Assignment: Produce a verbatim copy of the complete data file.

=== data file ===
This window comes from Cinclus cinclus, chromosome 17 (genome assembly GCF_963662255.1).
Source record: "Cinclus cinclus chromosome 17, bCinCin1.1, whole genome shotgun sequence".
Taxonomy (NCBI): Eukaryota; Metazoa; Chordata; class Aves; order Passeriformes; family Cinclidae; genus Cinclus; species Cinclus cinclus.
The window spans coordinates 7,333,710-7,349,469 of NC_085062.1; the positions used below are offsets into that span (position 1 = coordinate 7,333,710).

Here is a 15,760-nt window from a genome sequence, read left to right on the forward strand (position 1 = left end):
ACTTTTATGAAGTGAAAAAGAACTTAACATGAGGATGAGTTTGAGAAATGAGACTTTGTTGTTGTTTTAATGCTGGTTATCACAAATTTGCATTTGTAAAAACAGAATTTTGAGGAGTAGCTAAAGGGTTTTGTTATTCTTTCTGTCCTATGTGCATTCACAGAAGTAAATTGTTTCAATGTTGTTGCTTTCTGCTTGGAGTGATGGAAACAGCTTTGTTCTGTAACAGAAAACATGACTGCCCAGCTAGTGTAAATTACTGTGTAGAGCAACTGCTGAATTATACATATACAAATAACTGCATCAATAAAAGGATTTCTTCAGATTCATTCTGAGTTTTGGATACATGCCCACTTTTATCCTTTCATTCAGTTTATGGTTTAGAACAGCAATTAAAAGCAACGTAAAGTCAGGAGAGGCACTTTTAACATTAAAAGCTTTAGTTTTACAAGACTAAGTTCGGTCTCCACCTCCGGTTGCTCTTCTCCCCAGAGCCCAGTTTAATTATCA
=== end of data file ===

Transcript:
This window comes from Cinclus cinclus, chromosome 17 (genome assembly GCF_963662255.1).
Source record: "Cinclus cinclus chromosome 17, bCinCin1.1, whole genome shotgun sequence".
Taxonomy (NCBI): Eukaryota; Metazoa; Chordata; class Aves; order Passeriformes; family Cinclidae; genus Cinclus; species Cinclus cinclus.
The window spans coordinates 7,333,710-7,349,469 of NC_085062.1; the positions used below are offsets into that span (position 1 = coordinate 7,333,710).

Here is a 15,760-nt window from a genome sequence, read left to right on the forward strand (position 1 = left end):
ACTTTTATGAAGTGAAAAAGAACTTAACATGAGGATGAGTTTGAGAAATGAGACTTTGTTGTTGTTTTAATGCTGGTTATCACAAATTTGCATTTGTAAAAACAGAATTTTGAGGAGTAGCTAAAGGGTTTTGTTATTCTTTCTGTCCTATGTGCATTCACAGAAGTAAATTGTTTCAATGTTGTTGCTTTCTGCTTGGAGTGATGGAAACAGCTTTGTTCTGTAACAGAAAACATGACTGCCCAGCTAGTGTAAATTACTGTGTAGAGCAACTGCTGAATTATACATATACAAATAACTGCATCAATAAAAGGATTTCTTCAGATTCATTCTGAGTTTTGGATACATGCCCACTTTTATCCTTTCATTCAGTTTATGGTTTAGAACAGCAATTAAAAGCAACGTAAAGTCAGGAGAGGCACTTTTAACATTAAAAGCTTTAGTTTTACAAGACTAAGTTCGGTCTCCACCTCCGGTTGCTCTTCTCCCCAGAGCCCAGTTTAATTATCA